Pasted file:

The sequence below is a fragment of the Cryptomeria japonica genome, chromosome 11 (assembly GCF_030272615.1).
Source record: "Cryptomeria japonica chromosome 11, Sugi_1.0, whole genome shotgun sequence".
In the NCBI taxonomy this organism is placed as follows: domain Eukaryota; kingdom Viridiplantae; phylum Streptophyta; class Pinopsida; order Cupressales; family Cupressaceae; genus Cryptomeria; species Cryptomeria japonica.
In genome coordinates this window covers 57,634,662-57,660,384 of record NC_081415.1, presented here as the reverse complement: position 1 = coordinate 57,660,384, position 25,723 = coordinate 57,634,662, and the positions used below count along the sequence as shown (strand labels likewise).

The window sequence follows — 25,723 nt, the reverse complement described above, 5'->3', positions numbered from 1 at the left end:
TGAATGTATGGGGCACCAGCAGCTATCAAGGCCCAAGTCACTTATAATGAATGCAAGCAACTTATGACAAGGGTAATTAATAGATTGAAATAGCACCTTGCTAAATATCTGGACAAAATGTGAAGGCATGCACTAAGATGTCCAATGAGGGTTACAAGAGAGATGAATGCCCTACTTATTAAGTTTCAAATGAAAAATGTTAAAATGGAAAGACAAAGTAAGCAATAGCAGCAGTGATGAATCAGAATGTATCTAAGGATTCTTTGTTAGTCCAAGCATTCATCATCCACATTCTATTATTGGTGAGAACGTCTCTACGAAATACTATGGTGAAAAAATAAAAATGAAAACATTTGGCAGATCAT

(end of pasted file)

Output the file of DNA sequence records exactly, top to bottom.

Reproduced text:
The sequence below is a fragment of the Cryptomeria japonica genome, chromosome 11 (assembly GCF_030272615.1).
Source record: "Cryptomeria japonica chromosome 11, Sugi_1.0, whole genome shotgun sequence".
In the NCBI taxonomy this organism is placed as follows: domain Eukaryota; kingdom Viridiplantae; phylum Streptophyta; class Pinopsida; order Cupressales; family Cupressaceae; genus Cryptomeria; species Cryptomeria japonica.
In genome coordinates this window covers 57,634,662-57,660,384 of record NC_081415.1, presented here as the reverse complement: position 1 = coordinate 57,660,384, position 25,723 = coordinate 57,634,662, and the positions used below count along the sequence as shown (strand labels likewise).

The window sequence follows — 25,723 nt, the reverse complement described above, 5'->3', positions numbered from 1 at the left end:
TGAATGTATGGGGCACCAGCAGCTATCAAGGCCCAAGTCACTTATAATGAATGCAAGCAACTTATGACAAGGGTAATTAATAGATTGAAATAGCACCTTGCTAAATATCTGGACAAAATGTGAAGGCATGCACTAAGATGTCCAATGAGGGTTACAAGAGAGATGAATGCCCTACTTATTAAGTTTCAAATGAAAAATGTTAAAATGGAAAGACAAAGTAAGCAATAGCAGCAGTGATGAATCAGAATGTATCTAAGGATTCTTTGTTAGTCCAAGCATTCATCATCCACATTCTATTATTGGTGAGAACGTCTCTACGAAATACTATGGTGAAAAAATAAAAATGAAAACATTTGGCAGATCAT